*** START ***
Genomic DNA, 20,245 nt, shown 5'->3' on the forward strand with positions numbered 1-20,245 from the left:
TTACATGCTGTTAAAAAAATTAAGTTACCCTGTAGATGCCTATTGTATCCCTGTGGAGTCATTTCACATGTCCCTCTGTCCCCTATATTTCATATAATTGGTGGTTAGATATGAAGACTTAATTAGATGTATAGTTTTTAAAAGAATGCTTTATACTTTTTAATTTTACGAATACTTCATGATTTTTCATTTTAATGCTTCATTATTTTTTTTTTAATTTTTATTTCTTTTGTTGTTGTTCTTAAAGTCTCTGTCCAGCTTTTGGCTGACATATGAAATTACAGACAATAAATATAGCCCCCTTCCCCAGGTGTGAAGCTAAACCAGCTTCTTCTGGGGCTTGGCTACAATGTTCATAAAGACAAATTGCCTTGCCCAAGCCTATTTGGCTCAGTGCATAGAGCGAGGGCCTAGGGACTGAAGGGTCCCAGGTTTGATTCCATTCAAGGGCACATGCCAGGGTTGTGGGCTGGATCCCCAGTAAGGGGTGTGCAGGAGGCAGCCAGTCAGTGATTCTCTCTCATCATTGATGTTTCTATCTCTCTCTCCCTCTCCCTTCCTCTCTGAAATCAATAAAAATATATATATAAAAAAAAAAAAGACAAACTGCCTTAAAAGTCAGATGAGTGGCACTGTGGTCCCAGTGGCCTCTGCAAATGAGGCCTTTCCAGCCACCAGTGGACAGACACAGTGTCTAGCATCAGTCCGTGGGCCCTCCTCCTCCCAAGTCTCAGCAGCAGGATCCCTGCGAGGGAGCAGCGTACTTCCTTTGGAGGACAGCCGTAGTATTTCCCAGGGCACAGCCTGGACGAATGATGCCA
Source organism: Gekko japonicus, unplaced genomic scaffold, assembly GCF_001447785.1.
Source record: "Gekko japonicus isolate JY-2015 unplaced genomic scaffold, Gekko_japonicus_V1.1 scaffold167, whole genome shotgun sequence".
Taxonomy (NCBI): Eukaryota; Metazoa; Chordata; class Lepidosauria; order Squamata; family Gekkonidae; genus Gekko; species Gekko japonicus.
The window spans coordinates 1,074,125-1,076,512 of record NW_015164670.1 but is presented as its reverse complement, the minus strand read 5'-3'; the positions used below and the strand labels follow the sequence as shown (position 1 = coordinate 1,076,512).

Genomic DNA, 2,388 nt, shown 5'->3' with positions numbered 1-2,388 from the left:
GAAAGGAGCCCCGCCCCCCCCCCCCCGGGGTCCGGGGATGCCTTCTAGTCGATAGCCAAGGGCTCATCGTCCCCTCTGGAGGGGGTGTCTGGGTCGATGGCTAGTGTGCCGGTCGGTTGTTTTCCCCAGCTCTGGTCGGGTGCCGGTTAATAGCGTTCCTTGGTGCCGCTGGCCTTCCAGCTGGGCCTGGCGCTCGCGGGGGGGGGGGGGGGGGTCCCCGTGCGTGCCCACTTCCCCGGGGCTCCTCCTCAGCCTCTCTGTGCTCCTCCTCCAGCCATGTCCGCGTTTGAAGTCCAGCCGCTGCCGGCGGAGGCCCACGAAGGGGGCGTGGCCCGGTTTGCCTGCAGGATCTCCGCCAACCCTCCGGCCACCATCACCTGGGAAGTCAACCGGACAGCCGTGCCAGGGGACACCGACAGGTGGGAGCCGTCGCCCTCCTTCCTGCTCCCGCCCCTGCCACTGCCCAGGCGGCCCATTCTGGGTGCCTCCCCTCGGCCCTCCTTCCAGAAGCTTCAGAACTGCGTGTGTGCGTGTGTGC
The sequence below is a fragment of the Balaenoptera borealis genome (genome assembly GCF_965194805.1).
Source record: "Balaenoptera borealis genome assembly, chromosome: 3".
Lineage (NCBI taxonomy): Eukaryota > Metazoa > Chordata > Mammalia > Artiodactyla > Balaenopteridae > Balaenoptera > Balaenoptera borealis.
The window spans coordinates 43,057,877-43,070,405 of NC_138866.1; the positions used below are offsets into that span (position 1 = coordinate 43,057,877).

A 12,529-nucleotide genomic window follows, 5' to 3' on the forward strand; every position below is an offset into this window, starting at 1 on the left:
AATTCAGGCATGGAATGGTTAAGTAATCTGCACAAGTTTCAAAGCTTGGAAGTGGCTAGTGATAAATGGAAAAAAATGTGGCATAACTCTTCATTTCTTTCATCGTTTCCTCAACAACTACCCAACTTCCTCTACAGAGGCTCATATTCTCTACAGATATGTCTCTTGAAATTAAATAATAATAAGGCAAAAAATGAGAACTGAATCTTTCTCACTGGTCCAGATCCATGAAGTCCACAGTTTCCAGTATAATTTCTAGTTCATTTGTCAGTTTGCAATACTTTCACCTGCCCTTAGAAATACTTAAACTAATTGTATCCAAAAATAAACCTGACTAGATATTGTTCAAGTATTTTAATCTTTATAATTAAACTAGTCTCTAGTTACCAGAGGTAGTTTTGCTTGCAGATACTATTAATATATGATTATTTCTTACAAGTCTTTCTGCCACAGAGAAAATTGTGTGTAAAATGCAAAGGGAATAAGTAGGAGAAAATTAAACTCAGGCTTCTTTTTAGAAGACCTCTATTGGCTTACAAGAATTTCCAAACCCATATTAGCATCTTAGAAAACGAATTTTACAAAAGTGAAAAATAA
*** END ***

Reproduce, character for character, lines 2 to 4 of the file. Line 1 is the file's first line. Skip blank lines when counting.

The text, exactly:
TTACATGCTGTTAAAAAAATTAAGTTACCCTGTAGATGCCTATTGTATCCCTGTGGAGTCATTTCACATGTCCCTCTGTCCCCTATATTTCATATAATTGGTGGTTAGATATGAAGACTTAATTAGATGTATAGTTTTTAAAAGAATGCTTTATACTTTTTAATTTTACGAATACTTCATGATTTTTCATTTTAATGCTTCATTATTTTTTTTTTAATTTTTATTTCTTTTGTTGTTGTTCTTAAAGTCTCTGTCCAGCTTTTGGCTGACATATGAAATTACAGACAATAAATATAGCCCCCTTCCCCAGGTGTGAAGCTAAACCAGCTTCTTCTGGGGCTTGGCTACAATGTTCATAAAGACAAATTGCCTTGCCCAAGCCTATTTGGCTCAGTGCATAGAGCGAGGGCCTAGGGACTGAAGGGTCCCAGGTTTGATTCCATTCAAGGGCACATGCCAGGGTTGTGGGCTGGATCCCCAGTAAGGGGTGTGCAGGAGGCAGCCAGTCAGTGATTCTCTCTCATCATTGATGTTTCTATCTCTCTCTCCCTCTCCCTTCCTCTCTGAAATCAATAAAAATATATATATAAAAAAAAAAAAGACAAACTGCCTTAAAAGTCAGATGAGTGGCACTGTGGTCCCAGTGGCCTCTGCAAATGAGGCCTTTCCAGCCACCAGTGGACAGACACAGTGTCTAGCATCAGTCCGTGGGCCCTCCTCCTCCCAAGTCTCAGCAGCAGGATCCCTGCGAGGGAGCAGCGTACTTCCTTTGGAGGACAGCCGTAGTATTTCCCAGGGCACAGCCTGGACGAATGATGCCA
Source organism: Gekko japonicus, unplaced genomic scaffold, assembly GCF_001447785.1.
Source record: "Gekko japonicus isolate JY-2015 unplaced genomic scaffold, Gekko_japonicus_V1.1 scaffold167, whole genome shotgun sequence".